Lessons Learned from the Missions to Save Hubble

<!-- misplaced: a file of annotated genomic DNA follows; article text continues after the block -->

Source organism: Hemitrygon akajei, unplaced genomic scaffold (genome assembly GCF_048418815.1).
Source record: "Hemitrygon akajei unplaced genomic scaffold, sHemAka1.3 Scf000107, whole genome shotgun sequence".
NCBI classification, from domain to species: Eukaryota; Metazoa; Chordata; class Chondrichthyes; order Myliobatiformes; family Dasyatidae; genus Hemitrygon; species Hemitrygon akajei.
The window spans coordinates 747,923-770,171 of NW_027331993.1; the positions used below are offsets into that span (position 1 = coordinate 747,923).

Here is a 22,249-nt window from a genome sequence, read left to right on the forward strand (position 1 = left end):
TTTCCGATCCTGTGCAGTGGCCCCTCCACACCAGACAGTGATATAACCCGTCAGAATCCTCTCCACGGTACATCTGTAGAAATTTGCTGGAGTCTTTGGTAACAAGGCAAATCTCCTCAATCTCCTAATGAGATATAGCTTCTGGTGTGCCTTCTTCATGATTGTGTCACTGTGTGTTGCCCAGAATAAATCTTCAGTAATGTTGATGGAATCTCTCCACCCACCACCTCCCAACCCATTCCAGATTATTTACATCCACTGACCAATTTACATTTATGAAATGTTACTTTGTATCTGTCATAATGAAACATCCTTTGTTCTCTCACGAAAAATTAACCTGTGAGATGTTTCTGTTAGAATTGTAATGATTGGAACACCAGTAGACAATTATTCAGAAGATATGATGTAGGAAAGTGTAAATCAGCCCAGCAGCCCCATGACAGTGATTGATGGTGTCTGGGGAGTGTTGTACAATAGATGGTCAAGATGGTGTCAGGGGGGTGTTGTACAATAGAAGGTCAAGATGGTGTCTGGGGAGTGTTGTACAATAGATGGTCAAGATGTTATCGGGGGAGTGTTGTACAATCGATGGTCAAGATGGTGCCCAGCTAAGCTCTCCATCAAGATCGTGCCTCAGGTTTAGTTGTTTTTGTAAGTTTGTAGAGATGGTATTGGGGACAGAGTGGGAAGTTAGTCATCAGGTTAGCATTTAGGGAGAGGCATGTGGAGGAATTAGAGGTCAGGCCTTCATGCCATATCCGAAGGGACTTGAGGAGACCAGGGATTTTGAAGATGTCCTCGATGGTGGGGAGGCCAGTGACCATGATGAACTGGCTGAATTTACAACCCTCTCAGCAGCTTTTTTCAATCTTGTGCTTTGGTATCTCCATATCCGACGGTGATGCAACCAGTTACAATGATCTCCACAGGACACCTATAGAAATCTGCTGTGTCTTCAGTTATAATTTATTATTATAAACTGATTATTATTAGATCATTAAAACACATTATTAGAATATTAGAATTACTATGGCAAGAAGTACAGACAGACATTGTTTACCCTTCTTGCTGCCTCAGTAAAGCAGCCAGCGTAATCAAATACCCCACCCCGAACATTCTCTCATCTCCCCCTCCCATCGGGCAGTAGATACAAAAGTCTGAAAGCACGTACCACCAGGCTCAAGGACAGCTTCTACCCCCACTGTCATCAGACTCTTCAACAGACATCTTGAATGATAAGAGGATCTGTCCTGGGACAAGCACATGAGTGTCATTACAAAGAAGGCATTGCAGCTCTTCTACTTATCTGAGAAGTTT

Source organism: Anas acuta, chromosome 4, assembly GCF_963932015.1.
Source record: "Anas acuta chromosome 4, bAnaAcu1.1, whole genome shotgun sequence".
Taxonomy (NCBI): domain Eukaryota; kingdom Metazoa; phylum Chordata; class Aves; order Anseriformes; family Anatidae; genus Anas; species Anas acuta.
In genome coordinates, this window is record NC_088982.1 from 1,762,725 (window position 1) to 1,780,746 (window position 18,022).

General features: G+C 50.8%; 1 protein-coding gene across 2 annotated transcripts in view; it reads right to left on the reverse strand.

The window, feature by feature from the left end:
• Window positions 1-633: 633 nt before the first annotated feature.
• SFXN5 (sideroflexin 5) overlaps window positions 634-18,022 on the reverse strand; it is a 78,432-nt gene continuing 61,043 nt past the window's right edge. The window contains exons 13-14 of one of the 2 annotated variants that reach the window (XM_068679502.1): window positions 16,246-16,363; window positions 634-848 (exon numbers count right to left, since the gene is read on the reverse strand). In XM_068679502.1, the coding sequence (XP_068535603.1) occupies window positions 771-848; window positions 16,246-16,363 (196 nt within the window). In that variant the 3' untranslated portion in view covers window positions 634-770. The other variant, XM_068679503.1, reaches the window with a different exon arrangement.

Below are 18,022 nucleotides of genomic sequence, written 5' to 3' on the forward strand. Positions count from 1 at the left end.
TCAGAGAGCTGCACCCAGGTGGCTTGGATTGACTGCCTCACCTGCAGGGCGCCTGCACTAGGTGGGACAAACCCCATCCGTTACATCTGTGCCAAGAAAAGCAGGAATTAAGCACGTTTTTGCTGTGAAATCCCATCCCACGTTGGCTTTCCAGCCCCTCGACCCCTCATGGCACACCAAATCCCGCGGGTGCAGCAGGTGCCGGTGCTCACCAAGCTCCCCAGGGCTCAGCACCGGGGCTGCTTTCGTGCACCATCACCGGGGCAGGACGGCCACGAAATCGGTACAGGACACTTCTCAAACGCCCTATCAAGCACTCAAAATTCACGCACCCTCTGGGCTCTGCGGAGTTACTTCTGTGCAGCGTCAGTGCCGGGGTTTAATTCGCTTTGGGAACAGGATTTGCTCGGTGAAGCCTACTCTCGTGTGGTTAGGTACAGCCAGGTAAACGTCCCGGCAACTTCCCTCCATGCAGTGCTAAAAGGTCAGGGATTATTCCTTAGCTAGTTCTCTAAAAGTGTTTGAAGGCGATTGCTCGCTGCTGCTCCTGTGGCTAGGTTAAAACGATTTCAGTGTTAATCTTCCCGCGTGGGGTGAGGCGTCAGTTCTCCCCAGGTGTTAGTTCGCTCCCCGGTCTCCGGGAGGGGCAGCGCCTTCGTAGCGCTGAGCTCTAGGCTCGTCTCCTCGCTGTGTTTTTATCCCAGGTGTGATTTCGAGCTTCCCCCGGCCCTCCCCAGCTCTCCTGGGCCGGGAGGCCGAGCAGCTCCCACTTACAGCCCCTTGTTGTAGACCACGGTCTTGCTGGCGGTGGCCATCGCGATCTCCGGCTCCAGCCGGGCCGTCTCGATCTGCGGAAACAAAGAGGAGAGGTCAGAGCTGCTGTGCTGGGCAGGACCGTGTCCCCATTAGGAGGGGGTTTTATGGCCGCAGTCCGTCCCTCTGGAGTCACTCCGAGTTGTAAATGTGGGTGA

The story of the Hubble Space Telescope – the first major optical telescope placed in space – is one of initial disappointment and ultimate success. Shortly after deploying Hubble in 1990, NASA learned that a mirror aberration greatly reduced the clarity of the telescope’s images. Over the course of 16 years, 5 servicing missions were conducted. The mirror aberration was corrected on the first servicing mission, with each follow-on mission extending both the life and the discovery potential of the telescope. Now in operation for more than 25 years, Hubble is the most productive scientific instrument ever built. It has made more than 1.4 million observations and generated data that has led to more than 16,000 scientific paper. In this VPMC session, Scott “Scooter” Altman will share lessons learned during his command of the final two Hubble servicing missions. ***Scooter will take your questions in a live segment following the prerecorded interview, moderated by Deana Nunley. *** Scott “Scooter” Altman is a former NASA astronaut who has spent more than 51 days in space, over four missions. He was commander of STS-109 and STS-125, the final two servicing missions for the Hubble Space Telescope, which involved complex spacewalks, delicate repairs and extensive updates to increase the telescope’s lifespan. He was the pilot of STS-90 and STS-106. Altman is now senior vice president of civil operations for the ASRC Federal Engineering, Aerospace and Mission Systems (EAMS) operating group, where he is responsible for the group’s financial and technical performance, providing leadership in setting and executing operating plans and delivering on commitments to NASA, NOAA and FAA customers. Before becoming an astronaut, Altman famously performed aerial stunts while doubling as Tom Cruise’s character in the 1985 movie “Top Gun.” An accomplished pilot, Altman has logged more than 7,000 hours in more than 40 types of aircraft. He was awarded a Flight/Strike Air Medal by the U.S. Navy for his role as a strike leader flying over Southern Iraq in support of Operation Southern Watch. Altman earned a bachelor’s degree in aeronautical and astronautical engineering from the University of Illinois. He was commissioned as an ensign in the U.S. Navy in August 1981. He holds a master’s degree in aeronautical engineering from the Naval Postgraduate School.